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PLoS Biol. 2011 Mar;9(3):e1000597. doi: 10.1371/journal.pbio.1000597. Epub 2011 Mar 1.

EphrinB/EphB signaling controls embryonic germ layer separation by contact-induced cell detachment.

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  • 1Department of Biology, McGill University, Montreal, Quebec, Canada.

Abstract

BACKGROUND:

The primordial organization of the metazoan body is achieved during gastrulation by the establishment of the germ layers. Adhesion differences between ectoderm, mesoderm, and endoderm cells could in principle be sufficient to maintain germ layer integrity and prevent intermixing. However, in organisms as diverse as fly, fish, or amphibian, the ectoderm-mesoderm boundary not only keeps these germ layers separated, but the ectoderm also serves as substratum for mesoderm migration, and the boundary must be compatible with repeated cell attachment and detachment.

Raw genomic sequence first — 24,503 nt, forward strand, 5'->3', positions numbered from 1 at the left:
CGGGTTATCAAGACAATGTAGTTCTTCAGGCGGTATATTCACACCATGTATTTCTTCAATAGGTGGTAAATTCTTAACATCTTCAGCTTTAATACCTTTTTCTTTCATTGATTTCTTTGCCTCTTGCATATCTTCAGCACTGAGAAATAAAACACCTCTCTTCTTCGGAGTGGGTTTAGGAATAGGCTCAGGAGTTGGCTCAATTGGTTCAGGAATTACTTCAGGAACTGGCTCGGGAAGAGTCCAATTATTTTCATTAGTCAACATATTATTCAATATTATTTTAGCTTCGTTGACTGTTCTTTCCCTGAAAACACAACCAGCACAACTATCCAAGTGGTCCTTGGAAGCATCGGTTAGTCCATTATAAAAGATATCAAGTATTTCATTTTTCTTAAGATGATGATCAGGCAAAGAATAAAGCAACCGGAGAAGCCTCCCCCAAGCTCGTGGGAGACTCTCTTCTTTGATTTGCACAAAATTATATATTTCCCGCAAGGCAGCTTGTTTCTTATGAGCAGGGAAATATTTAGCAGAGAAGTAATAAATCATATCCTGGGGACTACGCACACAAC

PRINCIPAL FINDINGS:

We show that localized detachment resulting from contact-induced signals at the boundary is at the core of ectoderm-mesoderm segregation. Cells alternate between adhesion and detachment, and detachment requires ephrinB/EphB signaling. Multiple ephrinB ligands and EphB receptors are expressed on each side of the boundary, and tissue separation depends on forward signaling across the boundary in both directions, involving partially redundant ligands and receptors and activation of Rac and RhoA.

CONCLUSION:

This mechanism differs from a simple differential adhesion process of germ layer formation. Instead, it involves localized responses to signals exchanged at the tissue boundary and an attachment/detachment cycle which allows for cell migration across a cellular substratum.

PMID:
21390298
PMCID:
PMC3046958
DOI:
10.1371/journal.pbio.1000597
[PubMed - indexed for MEDLINE]
Free PMC Article
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